In the back end of the room were men's and women's shoes, felt and rubber boots, arctics and rubbers.  Around the sides were the cracker and sugar barrels, and boxes of tea, coffee, oatmeal, prunes, raisins, etc. as most of the groceries in those days were sold in bulk and had to be weighed out.          

            In the back room hung hams and bacon, and there were barrels of salt pork in brine, with a long handled hook with which to fish for a piece of pork.  The kerosene barrel, vinegar barrel and molasses barrel also were located there.  “New Orleans” molasses was an important item and was sold for 50 to 60 cents a gallon.  This was real molasses, not the kind we now buy in a quart can.

            On the west side of the store were boxes of men's and women's underclothes, dresses, mens shirts and pants and sundries of all kinds.  The old red boxes on the top shelf contained heavy fleece lined union suits for men, which were favorite in years gone by.

            Hardware of all kinds was sold, as well as harness, horse collars, whips blankets, paint, fertilizer seeds and farm supplies of all kinds and practically everything needed by those living in the country.  The farmers brought in their butter and eggs and swapped them for groceries and supplies.  Sometimes someone would slip over some eggs that had been found in a nest in the hay mow now in the barn, and perhaps weren't too fresh, and some of the butter was strong enough to grease a wagon with.

            An old hand bill dated October 9, 1899, stated that Mr. Pfeiffer had just purchased a carload of flour and would sell it for 10 days at the low price of $4.69 a barrel.  Many people of today have never seen a barrel of flour.  A hand bill for Christmas, 1896, advertised “the most complete line of holiday goods ever exhibited in this part of town with toys to please the children, ornaments to please the lads and lassies, paperteries, games, clocks, watches, fancy glassware, chinaware, lamps, vases, Christmas cards, picture frames, albums, dolls, nuts, candies, oranges, etc.”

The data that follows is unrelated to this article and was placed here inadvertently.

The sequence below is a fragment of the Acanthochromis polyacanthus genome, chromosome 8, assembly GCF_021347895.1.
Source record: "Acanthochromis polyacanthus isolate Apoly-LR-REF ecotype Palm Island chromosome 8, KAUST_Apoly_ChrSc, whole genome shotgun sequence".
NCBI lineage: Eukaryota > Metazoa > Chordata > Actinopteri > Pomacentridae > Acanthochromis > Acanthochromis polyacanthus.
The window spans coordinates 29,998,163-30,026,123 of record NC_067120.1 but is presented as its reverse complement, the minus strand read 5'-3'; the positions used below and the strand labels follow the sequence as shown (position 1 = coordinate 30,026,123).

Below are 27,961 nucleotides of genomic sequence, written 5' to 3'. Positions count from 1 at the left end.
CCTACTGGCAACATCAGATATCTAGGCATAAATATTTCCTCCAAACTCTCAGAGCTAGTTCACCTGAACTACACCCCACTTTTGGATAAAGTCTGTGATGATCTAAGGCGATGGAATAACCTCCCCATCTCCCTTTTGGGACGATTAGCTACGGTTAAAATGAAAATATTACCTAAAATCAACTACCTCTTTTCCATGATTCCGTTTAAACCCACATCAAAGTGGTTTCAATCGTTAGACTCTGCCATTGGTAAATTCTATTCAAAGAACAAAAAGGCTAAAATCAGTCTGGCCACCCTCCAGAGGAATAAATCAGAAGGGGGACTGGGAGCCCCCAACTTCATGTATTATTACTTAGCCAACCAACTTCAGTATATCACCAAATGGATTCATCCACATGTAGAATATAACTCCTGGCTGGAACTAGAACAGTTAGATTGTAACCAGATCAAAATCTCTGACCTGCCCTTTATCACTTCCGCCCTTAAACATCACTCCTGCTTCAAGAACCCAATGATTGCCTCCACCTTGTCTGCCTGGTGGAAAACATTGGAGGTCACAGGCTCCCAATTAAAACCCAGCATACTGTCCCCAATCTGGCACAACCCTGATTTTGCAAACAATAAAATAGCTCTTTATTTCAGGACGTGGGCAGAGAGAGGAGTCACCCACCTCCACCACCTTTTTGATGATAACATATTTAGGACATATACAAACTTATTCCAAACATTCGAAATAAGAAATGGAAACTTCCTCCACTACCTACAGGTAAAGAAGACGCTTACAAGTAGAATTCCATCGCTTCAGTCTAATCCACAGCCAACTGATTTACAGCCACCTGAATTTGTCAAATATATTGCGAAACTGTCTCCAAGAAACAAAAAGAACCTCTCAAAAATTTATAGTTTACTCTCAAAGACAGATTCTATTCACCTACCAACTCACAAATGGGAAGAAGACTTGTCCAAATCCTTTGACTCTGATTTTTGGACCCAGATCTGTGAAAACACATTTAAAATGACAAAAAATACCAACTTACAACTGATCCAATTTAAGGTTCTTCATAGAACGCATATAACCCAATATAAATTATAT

A sale in 1898 advertised calico at 3 cents a yard, suiting at 5 cents, dress goods, 10 cents a year, seersuckers at 7 cents a yard, ginghams 5 cents a yard, “tabby cats”.  Pickannies and Tatters at 5 cents each pants cloth 15 cents a yard, men's hats and caps 25 cents, ladies' hose 10 cents pair, men's underwear 25 cents, ladies' shoes $1, boys shoes 50 cents, men's and boys pants, suits and overcoats 25 cents to $5, horse blankets at half price.

            The scene has changed and we no longer see the men and boys stopping at the store for a social hour.  The old hanging oil lamps and the cracker barrels have gone, and all that is left is the old potbellied stove, still in daily use.  The old checker board lies hidden away on a shelf, dreaming of the days when it was in daily use.  The good old custom of neighbors stopping in to be sociable for a while has gone with the rush of our modern world, but who will say the change is for the better.